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Tired of being tired? Me too!

A couple of quick items this week. As is frequently the case, I keep something of a digital scrapbook of ideas for the blog in my draft email folder. If I see a news item or some such that I think might be worth sharing, I’ll set it aside with the intent of using it at a later date. As things are wont to do, competing priorities, breaking news, etc., will sometimes push other items out of the way and I try to remember to go back and dig out stuff that continues to be at least somewhat timely—and sometimes what was kind of fresh in the moment can become even more significant over time.

For example, way back in June 2020 (if that doesn’t make me sound like an old codger, I don’t know what would), our friends in Chicago released an issue of its Quick Safety newsletter providing some thoughts regarding the challenges in promoting well-being during a crisis. At that point, I don’t know that many would have predicted that we would still be in the thick of it almost 18 months later and, anecdotally (doing client work and overhearing conversations as I travel), it does seem that folks are reaching the point of wearing out. I have no reason to think that is not the case for you folks as well, so this might be something you’d want to share with your organization—or maybe even at the Thanksgiving table.

Item #2 for this week kind of spins off the whole conversation regarding the management of workplace violence—the importance of being able to rapidly summon assistance in an emergency. Panic alarms are intermittently used in healthcare, but I think that, as part of being able to manage workplace violence, they are going to become ever more prevalent, particularly in remote locations—both within the “four walls” of your organization and in any community settings (clinics, business offices, etc.). In exchange for a wee bit of information, you can download a white paper from the good folks at Patient Safety & Quality Healthcare that discusses some of the considerations. Before you know it, budget season will be upon us and this might be something to think about adding to the mix.

Putting the O(SHA) back in OMG…

I’m sure you were right there with me last week pondering the potential impact of the Emergency Temporary Standard issued by our friends at the Big O (see the news release) in efforts to get ahead (and stay ahead) of COVID. As I travel, I’m not sure that this is going to be as successful as they’d like it to be. I still observe folks in airports, on public transportation, etc., who are surprised when they are reminded that masks are mandated in a lot of confined public environments. As somewhat of an editorial aside, I “get” that someone might forget to slide their mask back up after they’ve eaten, etc., but I don’t get the mindset that has masks buried at the bottom of their handbag, etc. I freely admit that my OCD slides to the fore when it comes down to mask wearing; when I’m traveling, the mask goes on in the car and doesn’t come off again until I get to my hotel room. I figure it’s worked well so far, so I’m going to stay the course for a while longer—maybe once we have a solid 12 months of vaccinations (and who knows when that might be…).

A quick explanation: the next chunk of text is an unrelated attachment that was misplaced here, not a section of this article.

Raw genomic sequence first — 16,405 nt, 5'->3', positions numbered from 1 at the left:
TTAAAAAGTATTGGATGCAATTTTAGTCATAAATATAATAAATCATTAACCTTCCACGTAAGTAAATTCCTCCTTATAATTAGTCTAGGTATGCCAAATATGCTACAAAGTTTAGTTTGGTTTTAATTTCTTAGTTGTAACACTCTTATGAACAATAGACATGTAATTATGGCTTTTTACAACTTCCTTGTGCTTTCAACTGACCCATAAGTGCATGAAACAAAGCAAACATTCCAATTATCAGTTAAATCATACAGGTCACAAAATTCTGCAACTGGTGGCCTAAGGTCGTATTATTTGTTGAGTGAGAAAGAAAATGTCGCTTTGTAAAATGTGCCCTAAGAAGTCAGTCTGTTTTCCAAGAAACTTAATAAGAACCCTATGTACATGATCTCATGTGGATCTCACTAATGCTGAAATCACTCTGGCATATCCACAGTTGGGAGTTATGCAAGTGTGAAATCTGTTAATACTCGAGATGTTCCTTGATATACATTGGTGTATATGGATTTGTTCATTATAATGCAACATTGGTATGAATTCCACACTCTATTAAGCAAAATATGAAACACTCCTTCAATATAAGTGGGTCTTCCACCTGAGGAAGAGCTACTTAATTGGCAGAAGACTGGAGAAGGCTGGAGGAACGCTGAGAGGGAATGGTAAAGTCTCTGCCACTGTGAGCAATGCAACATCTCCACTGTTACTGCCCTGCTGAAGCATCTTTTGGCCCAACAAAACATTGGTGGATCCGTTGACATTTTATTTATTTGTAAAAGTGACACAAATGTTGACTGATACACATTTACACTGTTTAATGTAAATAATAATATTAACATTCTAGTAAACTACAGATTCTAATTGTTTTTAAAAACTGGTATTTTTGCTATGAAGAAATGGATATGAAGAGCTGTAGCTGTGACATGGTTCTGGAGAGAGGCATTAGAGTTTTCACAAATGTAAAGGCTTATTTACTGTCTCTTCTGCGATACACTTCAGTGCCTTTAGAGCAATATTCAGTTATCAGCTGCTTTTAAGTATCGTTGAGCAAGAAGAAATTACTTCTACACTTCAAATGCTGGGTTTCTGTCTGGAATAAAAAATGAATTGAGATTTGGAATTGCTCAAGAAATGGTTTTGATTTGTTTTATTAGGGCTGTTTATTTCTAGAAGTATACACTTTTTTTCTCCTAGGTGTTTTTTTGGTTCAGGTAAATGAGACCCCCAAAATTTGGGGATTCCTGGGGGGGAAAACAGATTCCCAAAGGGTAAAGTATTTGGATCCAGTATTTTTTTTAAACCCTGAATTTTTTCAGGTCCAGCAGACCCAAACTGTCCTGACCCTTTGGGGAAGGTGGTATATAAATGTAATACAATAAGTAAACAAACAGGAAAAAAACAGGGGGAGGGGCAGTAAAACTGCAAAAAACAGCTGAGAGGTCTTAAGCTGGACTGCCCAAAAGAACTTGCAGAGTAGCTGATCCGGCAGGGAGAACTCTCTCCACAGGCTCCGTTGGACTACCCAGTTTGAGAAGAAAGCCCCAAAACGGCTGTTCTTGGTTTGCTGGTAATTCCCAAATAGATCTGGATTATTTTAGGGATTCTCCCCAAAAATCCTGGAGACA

At any rate, under the ETS, covered employers must develop, implement, and enforce a mandatory COVID-19 vaccination policy, unless they adopt a policy requiring employees to choose to either be vaccinated or undergo regular COVID-19 testing and wear a face covering at work.

The ETS also requires employers to do the following:

  • Determine the vaccination status of each employee, obtain acceptable proof of vaccination status from vaccinated employees, and maintain records and a roster of each employee’s vaccination status.
  • Require employees to provide prompt notice when they test positive for COVID-19 or receive a COVID-19 diagnosis. Employers must then remove the employee from the workplace, regardless of vaccination status; employers must not allow them to return to work until they meet required criteria.
  • Ensure each worker who is not fully vaccinated is tested for COVID-19 at least weekly (if the worker is in the workplace at least once a week) or within seven days before returning to work (if the worker is away from the workplace for a week or longer).
  • Ensure that, in most circumstances, each employee who has not been fully vaccinated wears a face covering when indoors or when occupying a vehicle with another person for work purposes.

But in looking at all this stuff, I’m thinking healthcare (for the most part) has already embarked on this journey and when I started poking around the FAQs, FAQ 2J speaks very specifically to whether, in light of the existing Healthcare Emergency Temporary Standard (29 CFR 1910.502), and the answer (at the moment; more on that in a bit) is no, the protection of healthcare workers is already in play based on the existing ETS. But the potential “twist” is that if the Healthcare ETS were to expire/no longer be in effect, etc., before the expiration of this latest ETS, then the protection of healthcare workers would shift over. I don’t know that anything is jumping out at me from a practical standpoint that might represent a gap of protection if that shift were to occur, but if someone has different take on this, I’d be pleased as punch if you’d share it with us.